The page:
The American landscape is cloaked in cultural opacities and cluttered with human debris. I contend that no one with a twentieth-century eye can see through the layers of artificial meaning and histories we have imposed onto this finally impenetrable continent. So, rather than trying for that ever-elusive glimpse of a landscape or history in its purity, I choose to paint the perceptions and impositions between us and a place we cannot know. These paintings of the United States are a dialogue between my personal perceptions, experiences, and imagination and the many public ones about different people, places, and entire nations.
In these paintings I am far more concerned with representing and questioning cultural and visual expectations than with illustrating a scene. In a sense, my paintings and drawings are anthropological; in them, I often dwell on the values, activities, and events of ancient and contemporary cultures, “tracing” the traces they left behind.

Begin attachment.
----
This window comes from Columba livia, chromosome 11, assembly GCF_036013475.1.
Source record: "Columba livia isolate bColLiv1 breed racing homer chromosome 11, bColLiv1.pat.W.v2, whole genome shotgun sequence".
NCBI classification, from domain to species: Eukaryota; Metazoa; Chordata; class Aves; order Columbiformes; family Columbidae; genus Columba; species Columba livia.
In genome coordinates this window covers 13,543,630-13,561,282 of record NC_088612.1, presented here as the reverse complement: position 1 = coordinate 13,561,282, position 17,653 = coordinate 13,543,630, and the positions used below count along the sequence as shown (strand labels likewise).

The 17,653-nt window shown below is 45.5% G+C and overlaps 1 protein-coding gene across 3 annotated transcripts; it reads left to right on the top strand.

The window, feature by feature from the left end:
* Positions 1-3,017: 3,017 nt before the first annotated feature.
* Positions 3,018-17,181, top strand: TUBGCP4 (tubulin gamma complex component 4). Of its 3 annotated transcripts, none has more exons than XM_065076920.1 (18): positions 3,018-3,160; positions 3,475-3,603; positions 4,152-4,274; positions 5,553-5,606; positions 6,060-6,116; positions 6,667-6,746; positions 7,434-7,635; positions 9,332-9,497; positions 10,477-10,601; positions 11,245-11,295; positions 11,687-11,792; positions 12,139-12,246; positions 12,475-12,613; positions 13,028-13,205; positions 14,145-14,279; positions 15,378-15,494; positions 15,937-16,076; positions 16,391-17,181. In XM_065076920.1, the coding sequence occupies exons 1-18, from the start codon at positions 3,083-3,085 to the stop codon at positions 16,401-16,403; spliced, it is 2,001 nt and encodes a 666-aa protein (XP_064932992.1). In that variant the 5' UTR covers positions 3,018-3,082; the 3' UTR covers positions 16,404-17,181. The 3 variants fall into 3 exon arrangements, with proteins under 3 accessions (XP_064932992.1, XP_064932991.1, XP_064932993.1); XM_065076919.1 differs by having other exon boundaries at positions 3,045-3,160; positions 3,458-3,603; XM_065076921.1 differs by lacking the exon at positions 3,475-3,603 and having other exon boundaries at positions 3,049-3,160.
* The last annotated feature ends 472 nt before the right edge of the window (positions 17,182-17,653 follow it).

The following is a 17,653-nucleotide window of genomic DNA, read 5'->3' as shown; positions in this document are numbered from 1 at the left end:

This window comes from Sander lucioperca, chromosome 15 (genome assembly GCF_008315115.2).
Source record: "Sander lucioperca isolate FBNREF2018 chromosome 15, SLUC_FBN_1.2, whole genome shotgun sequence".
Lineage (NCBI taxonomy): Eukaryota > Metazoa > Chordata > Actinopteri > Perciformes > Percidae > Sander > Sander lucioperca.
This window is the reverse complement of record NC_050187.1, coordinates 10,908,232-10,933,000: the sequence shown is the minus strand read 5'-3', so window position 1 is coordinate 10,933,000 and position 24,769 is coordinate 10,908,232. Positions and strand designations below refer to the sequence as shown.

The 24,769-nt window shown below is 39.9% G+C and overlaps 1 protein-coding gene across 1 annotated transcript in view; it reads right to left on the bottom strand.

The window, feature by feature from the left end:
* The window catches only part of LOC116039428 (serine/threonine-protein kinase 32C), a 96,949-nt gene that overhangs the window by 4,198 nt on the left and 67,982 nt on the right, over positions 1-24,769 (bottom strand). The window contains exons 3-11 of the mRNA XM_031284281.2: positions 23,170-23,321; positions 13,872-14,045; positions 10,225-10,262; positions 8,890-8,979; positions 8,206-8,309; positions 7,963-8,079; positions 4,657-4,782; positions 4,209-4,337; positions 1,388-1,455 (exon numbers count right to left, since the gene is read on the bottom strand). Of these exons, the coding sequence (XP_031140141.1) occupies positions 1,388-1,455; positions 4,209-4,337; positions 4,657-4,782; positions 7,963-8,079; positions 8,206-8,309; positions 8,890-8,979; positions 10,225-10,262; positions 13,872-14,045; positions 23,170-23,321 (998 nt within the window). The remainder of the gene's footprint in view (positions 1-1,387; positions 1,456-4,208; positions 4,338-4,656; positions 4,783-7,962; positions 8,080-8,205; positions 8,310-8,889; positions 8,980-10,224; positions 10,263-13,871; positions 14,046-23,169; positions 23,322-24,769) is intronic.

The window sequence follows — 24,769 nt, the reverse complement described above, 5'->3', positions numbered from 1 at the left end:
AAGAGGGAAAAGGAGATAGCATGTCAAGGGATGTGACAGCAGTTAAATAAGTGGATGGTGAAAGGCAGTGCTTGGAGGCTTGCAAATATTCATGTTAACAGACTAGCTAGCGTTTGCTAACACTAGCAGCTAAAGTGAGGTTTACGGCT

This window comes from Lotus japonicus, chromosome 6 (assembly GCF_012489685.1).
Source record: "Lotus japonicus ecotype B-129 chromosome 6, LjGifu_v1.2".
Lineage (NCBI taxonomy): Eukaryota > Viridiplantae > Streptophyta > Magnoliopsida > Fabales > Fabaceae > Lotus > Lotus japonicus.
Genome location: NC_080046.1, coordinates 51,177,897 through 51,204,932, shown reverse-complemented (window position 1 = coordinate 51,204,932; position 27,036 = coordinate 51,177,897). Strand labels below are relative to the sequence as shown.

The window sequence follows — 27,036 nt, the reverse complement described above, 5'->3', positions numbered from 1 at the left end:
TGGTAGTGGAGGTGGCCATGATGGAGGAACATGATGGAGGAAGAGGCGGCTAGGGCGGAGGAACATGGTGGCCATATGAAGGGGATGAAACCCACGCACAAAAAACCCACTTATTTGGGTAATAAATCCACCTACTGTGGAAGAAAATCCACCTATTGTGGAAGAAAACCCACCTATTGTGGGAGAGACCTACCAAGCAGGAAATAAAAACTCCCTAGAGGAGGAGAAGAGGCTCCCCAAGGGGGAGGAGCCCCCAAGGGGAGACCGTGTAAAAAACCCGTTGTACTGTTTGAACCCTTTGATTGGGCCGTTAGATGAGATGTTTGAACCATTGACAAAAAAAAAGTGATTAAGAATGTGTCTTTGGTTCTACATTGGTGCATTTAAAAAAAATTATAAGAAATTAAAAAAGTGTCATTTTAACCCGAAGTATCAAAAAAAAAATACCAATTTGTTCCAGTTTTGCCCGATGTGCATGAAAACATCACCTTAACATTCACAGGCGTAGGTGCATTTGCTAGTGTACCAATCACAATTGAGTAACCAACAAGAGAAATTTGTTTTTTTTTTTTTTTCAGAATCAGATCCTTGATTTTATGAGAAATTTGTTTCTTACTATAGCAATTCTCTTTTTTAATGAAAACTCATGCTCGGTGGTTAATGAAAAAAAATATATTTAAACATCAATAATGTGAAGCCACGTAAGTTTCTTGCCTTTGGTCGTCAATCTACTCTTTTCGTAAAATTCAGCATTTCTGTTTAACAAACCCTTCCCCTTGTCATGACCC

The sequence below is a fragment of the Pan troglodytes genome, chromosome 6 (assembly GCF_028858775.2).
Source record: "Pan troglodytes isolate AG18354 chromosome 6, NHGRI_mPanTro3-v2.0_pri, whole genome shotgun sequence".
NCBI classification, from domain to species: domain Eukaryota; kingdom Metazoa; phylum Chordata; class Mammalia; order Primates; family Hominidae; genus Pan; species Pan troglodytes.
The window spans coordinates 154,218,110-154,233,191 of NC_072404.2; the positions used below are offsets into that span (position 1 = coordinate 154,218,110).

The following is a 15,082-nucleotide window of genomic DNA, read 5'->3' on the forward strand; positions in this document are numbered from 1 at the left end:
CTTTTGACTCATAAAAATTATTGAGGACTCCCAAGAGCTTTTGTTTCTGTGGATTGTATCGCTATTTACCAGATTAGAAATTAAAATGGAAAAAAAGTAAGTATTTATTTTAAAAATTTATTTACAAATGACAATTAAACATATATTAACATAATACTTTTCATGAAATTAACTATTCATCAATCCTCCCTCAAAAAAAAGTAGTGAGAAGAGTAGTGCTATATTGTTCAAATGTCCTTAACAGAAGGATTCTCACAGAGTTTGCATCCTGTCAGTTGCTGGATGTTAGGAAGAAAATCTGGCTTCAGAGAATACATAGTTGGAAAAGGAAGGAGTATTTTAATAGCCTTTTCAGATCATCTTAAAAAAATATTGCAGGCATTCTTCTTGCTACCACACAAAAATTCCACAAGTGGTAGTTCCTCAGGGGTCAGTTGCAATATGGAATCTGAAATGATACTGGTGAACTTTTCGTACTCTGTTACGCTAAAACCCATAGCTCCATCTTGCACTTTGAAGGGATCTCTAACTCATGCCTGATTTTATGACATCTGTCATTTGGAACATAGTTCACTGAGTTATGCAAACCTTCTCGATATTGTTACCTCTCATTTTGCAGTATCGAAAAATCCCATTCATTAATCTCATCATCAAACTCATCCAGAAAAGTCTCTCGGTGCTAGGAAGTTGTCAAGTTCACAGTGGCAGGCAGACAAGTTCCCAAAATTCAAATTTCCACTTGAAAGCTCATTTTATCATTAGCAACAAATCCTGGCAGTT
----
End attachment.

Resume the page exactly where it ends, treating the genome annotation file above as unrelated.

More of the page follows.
In the past two years I have been working through the challenges of introducing figures in to the landscapes. This poses new questions and creates a dialogue and tension which invites the viewer to resolve. How does the figure interact with their surroundings? Why is it there? How does it exaggerate or compliment the scale of everything else? How does it create a more personal narrative?
These are paintings are maps of time, culture, dreams, perceptions, the future, and how we wish to see ourselves and our history I twist perspective, visually and historically. All things, time, history, memory, and perceptions are present in these paintings. your paragraph here.